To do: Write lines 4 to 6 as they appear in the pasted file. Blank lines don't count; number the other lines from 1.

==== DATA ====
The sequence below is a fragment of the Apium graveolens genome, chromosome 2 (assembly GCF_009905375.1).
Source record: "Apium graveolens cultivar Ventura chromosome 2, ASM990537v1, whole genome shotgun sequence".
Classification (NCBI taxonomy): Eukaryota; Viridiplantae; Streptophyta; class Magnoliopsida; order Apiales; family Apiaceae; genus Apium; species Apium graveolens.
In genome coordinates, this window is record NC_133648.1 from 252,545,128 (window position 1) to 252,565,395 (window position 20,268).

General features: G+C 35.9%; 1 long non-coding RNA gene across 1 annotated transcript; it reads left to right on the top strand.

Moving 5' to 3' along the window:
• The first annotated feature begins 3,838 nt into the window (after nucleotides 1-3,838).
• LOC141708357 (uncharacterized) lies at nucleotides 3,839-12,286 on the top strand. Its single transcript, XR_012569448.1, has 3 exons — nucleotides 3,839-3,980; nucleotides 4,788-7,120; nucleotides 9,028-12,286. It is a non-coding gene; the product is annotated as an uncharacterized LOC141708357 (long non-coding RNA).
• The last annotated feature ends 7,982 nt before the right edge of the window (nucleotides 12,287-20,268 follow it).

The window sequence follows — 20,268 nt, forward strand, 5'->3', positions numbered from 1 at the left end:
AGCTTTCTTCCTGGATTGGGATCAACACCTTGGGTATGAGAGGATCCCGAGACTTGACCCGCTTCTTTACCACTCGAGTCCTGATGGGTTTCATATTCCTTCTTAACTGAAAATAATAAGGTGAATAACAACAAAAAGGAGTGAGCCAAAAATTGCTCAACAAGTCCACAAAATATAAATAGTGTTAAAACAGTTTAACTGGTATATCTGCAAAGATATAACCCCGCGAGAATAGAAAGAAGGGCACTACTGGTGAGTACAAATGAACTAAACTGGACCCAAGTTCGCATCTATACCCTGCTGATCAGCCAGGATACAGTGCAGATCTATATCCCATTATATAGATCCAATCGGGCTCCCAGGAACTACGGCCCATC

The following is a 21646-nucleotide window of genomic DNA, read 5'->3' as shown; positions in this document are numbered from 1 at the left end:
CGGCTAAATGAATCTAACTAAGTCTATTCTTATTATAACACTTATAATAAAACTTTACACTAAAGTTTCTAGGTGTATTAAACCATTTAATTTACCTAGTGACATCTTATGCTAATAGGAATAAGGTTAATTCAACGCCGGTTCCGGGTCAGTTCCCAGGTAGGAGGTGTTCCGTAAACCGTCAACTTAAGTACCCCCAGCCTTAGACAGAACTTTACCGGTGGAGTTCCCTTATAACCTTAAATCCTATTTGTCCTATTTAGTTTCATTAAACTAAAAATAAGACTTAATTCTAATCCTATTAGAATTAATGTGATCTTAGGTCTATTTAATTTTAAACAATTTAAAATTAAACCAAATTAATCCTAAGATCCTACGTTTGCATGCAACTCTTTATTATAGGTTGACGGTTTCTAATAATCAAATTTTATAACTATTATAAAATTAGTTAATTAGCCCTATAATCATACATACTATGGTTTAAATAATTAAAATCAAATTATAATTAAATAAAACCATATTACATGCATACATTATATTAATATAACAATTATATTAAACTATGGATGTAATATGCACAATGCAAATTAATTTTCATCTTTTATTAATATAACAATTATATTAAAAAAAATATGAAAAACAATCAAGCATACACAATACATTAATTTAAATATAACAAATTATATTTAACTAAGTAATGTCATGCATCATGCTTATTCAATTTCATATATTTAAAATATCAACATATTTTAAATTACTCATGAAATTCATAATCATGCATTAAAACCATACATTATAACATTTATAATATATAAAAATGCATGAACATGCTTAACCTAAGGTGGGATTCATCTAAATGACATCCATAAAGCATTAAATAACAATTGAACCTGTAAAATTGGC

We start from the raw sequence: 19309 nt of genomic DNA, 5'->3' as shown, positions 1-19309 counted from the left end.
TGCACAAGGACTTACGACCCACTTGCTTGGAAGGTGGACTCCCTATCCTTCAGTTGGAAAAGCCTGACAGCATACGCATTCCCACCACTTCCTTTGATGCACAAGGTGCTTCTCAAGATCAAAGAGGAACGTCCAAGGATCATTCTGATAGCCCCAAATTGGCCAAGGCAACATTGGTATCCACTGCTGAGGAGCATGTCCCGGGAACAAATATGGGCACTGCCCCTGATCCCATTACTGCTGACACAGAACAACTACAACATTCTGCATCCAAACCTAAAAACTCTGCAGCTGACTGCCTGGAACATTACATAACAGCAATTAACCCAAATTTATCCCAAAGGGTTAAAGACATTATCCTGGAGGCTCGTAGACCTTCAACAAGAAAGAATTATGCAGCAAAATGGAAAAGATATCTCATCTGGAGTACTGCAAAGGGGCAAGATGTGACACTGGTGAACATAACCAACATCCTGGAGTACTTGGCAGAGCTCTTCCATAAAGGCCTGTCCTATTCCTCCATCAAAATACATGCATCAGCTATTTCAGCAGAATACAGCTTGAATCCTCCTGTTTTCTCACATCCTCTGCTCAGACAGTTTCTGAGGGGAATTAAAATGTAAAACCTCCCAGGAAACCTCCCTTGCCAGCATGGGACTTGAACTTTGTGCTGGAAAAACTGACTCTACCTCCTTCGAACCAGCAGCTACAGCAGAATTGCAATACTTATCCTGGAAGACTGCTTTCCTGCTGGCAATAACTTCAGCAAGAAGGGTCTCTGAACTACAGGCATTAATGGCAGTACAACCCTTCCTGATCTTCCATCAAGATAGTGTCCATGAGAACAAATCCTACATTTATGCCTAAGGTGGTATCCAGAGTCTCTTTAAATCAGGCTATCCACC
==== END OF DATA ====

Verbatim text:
In genome coordinates, this window is record NC_133648.1 from 252,545,128 (window position 1) to 252,565,395 (window position 20,268).

General features: G+C 35.9%; 1 long non-coding RNA gene across 1 annotated transcript; it reads left to right on the top strand.

Moving 5' to 3' along the window: